Saturday, August 14, 2010

Notes from Nikki--three great recipes

Below are three recipes, all super well-recieved in this house. :-)


Haricot Verts, Chinese Style

French beans meet asian flavor in this lively dish. Incredibly simple to make, my family devoured it, literally licking the sauce off their plates. I served this dish aside grilled pork chops. It would work nicely alongside grilled tofu or tempeh as well. I hope you enjoy it as much as we did.


2 quarts haricot verts, stems snipped off
Glug extra virgin olive oil
Glug toasted sesame oil
Generous splash mirin (Sweet, Japanese cooking wine... optional, although the flavor is spectacular. Mirin is sold at Giant in the ethnic food aisle.)
1-2 Tbsp honey or agave (I was generous here, although I know not everyone shares my love of sweetness.)
Pinch crushed red pepper (more if you want more heat)
2-3 cloves garlic, minced
1-2 Tbsp minced fresh ginger
2-3 Tbsp tamari or shoyu
8 oz. oyster and/or shitake mushrooms, stemmed and sliced (any mix of exotic mushrooms will work here, heck, even crimini mushrooms will work)


Using a large skillet or wok, saute the garlic and ginger in the oils over medium heat until fragrant.
Add in the crushed red pepper, sauteing briefly.
Add the mirin, reducing ever so slightly, followed immediately by the honey and tamari or shoyu.
Swirl until well combined.
Add in the mushrooms, sauteing briefly until they just start to release their juices.
Toss in the beans, cover, and steam until the beans are crisp tender.
Give the pan a shake periodically and remove the lid once in a while to give everything a good tossing.
Taste and adjust the seasoning.

Serves 6-8 as a side dish

Zucchini, Corn, and Tomato Gratin

A bright, summery dish. Perfect fare for an outdoor, picnic dinner.


4-6 medium tomatoes, chopped and drained slightly (just enough to avoid the gratin becoming more like a soup. ;-) I used a medley of orange and red tomato varieties... gorgeous!)
2-3 medium zucchini, sliced
Fresh corn kernels cut from 6-8 ears very lightly roasted corn (thawed, frozen corn would work too, about 3 C or so)
Glug extra virgin olive oil
Sea salt to taste
Fresh ground pepper to taste
Large handful fresh basil leaves
1/2-3/4 C shredded parmesan (or more if you like it on the cheesier side)
1/2-3/4 C fresh bread crumbs (1-2 slices of dry, toasted bread run through the food processor, along with the parmesan, will do the trick)


Preheat the oven to 400.
Combine the corn, zucchini, olive oil, sea salt, and pepper.
Spread the mixture into a large, deep baking dish.
Lay the basil leaves in a single layer over top of the corn and zucchini mixture.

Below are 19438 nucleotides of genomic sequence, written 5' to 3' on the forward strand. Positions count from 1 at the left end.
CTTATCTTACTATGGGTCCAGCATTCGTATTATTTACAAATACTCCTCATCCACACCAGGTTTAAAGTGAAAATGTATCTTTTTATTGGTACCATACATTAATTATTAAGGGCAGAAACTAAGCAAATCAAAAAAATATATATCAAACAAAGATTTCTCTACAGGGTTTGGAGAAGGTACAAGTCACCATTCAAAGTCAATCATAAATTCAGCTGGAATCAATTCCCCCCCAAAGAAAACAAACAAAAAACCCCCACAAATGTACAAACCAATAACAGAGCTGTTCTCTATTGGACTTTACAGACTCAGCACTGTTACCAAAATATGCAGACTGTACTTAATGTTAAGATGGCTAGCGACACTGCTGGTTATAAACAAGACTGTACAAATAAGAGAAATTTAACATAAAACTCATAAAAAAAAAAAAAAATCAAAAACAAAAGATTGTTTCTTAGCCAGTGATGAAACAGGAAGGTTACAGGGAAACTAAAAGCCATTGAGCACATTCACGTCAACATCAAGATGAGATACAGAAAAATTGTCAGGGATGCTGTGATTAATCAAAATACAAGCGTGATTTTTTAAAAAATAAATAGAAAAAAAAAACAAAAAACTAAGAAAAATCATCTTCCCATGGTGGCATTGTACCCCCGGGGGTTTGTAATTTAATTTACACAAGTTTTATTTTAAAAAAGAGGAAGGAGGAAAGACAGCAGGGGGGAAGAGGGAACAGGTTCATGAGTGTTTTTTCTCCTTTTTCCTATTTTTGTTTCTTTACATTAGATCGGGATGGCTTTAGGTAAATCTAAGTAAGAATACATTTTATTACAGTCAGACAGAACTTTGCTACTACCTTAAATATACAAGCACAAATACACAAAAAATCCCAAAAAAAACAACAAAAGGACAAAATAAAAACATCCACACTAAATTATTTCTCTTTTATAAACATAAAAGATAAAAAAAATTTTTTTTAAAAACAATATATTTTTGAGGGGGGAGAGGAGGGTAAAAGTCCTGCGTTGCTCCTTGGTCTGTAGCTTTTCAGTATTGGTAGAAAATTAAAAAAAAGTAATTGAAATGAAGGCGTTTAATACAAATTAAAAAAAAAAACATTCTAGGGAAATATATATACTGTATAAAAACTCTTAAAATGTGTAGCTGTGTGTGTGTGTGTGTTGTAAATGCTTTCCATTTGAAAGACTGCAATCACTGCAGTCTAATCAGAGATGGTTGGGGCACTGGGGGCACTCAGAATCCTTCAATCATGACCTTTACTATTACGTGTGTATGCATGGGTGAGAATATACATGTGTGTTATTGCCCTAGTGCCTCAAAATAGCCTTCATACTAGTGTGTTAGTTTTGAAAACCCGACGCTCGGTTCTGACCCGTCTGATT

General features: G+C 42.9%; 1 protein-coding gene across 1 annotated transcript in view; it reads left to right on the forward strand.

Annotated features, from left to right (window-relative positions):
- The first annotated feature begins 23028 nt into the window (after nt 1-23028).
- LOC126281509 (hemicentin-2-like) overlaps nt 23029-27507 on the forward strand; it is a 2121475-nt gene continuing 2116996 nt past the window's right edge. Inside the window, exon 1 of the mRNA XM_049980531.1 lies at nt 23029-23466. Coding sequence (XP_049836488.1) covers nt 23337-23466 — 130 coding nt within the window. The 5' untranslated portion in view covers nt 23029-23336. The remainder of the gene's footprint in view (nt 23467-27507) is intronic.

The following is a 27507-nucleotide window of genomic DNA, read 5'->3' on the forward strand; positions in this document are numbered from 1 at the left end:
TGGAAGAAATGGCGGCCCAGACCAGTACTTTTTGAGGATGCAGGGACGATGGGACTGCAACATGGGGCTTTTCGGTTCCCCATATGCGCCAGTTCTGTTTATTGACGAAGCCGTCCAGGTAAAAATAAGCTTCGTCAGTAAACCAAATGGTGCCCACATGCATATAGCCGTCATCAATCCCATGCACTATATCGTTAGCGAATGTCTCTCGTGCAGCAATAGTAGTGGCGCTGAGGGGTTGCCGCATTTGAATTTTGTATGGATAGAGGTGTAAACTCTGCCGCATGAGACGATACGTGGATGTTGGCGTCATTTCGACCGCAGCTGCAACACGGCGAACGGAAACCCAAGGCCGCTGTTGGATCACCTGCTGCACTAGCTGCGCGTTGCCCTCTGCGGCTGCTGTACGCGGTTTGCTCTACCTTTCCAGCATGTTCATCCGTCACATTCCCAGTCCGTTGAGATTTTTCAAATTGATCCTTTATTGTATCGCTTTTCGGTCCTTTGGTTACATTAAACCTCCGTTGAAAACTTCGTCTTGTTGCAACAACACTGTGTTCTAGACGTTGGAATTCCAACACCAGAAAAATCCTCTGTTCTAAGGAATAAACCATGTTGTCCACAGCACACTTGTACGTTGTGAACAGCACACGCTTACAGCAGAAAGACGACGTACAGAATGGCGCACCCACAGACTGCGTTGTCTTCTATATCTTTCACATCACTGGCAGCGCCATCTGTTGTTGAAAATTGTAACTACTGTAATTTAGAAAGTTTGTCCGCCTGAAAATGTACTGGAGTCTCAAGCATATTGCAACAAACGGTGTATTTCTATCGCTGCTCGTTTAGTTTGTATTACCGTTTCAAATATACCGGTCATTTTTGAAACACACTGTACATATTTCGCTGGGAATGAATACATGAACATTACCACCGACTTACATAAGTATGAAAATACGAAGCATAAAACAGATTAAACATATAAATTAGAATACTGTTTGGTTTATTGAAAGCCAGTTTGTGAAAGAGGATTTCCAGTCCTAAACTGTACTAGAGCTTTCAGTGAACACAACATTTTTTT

Spread the tomatoes over top of the basil.
Combine the parmesan and bread crumbs and sprinkle over the tomatoes.
Bake in the oven until just heated through and you see the first signs of bubbling. The cheese on top should be melted and browned a bit.
Allow to cool a bit and serve.
This dish is also delicious served at room temperature.

Serves 6-8 generously as a side dish

Kale Chips

The ever popular kale chip... we make these almost every week. My kids love these! Really and truly LOVE them! We have even experimented using perpetual spinach and chard in lieu of kale, with decent results. The perpetual spinach and chard don't crisp up quite as nicely, but still work well enough. We have also experimented with a medley of spices (curry powder, cumin/paprika/chili powder/garlic powder, etc.), but like the simple salt/pepper/garlic powder described below the most. Whatever you decide to use, use very little of it. Go easy. I have ruined more than my fair share of these chips using too much salt and spice.
We hope you enjoy them as much as we do!


1-2 Tbsp olive oil
Sea salt to taste (again, go easy here... it's amazing how little salt is really needed, and too much is NOT a good thing ;-})
Dash garlic powder
1 bunch kale, washed, stems removed, leaves torn into chip-sized pieces, and spun dry (it is of utmost importance that the leaves be pretty dry, otherwise they won't crisp up well in the oven)
Sesame seeds (optional)


Preheat the oven to 350.
Toss the kale in the oil, sea salt, and garlic powder.
Spread the kale in a single layer (no leaves should be on top of other leaves) on a baking sheet (you may need two, depending on the size of your bunch of kale and your baking sheet).
Bake until toasted (the edges of the chips will be darker and crisper). There is a fine line between perfectly toasted, crispy chips, and burnt, terrible tasting chips. I have burnt these one too many times, which is why I suggest checking them every 2-3 minutes. They usually take a good 10-15 minutes to crisp up nicely. Taste one to be sure, before you pull them out.
Sprinkle with sesame seeds and serve.


1 comment:

Amanda Borenstadt said...

No way, they eat kale chips? I want my kids to eat kale chips. I can hide kale in soup sometimes, but if they find it they don't eat it. I'm going to try this.